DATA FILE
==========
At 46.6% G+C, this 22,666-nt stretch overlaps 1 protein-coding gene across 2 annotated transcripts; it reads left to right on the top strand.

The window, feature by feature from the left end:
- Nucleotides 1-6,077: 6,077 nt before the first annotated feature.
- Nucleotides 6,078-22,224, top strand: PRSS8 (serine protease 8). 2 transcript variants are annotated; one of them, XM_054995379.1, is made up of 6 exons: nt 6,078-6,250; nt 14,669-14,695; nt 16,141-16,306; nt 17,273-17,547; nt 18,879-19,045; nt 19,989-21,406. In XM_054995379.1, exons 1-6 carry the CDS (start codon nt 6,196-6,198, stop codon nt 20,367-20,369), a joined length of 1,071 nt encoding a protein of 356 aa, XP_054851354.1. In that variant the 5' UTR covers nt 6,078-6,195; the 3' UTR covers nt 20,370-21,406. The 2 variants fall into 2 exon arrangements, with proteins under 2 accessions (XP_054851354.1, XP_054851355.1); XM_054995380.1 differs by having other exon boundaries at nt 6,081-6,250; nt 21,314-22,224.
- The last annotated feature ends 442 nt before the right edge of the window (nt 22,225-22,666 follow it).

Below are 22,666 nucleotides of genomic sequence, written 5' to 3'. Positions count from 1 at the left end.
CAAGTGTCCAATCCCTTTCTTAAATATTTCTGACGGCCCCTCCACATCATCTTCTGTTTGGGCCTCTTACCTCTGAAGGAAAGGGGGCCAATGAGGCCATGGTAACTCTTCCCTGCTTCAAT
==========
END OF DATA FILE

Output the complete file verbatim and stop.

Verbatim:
At 46.6% G+C, this 22,666-nt stretch overlaps 1 protein-coding gene across 2 annotated transcripts; it reads left to right on the top strand.

The window, feature by feature from the left end:
- Nucleotides 1-6,077: 6,077 nt before the first annotated feature.
- Nucleotides 6,078-22,224, top strand: PRSS8 (serine protease 8). 2 transcript variants are annotated; one of them, XM_054995379.1, is made up of 6 exons: nt 6,078-6,250; nt 14,669-14,695; nt 16,141-16,306; nt 17,273-17,547; nt 18,879-19,045; nt 19,989-21,406. In XM_054995379.1, exons 1-6 carry the CDS (start codon nt 6,196-6,198, stop codon nt 20,367-20,369), a joined length of 1,071 nt encoding a protein of 356 aa, XP_054851354.1. In that variant the 5' UTR covers nt 6,078-6,195; the 3' UTR covers nt 20,370-21,406. The 2 variants fall into 2 exon arrangements, with proteins under 2 accessions (XP_054851354.1, XP_054851355.1); XM_054995380.1 differs by having other exon boundaries at nt 6,081-6,250; nt 21,314-22,224.
- The last annotated feature ends 442 nt before the right edge of the window (nt 22,225-22,666 follow it).

Below are 22,666 nucleotides of genomic sequence, written 5' to 3'. Positions count from 1 at the left end.
CAAGTGTCCAATCCCTTTCTTAAATATTTCTGACGGCCCCTCCACATCATCTTCTGTTTGGGCCTCTTACCTCTGAAGGAAAGGGGGCCAATGAGGCCATGGTAACTCTTCCCTGCTTCAAT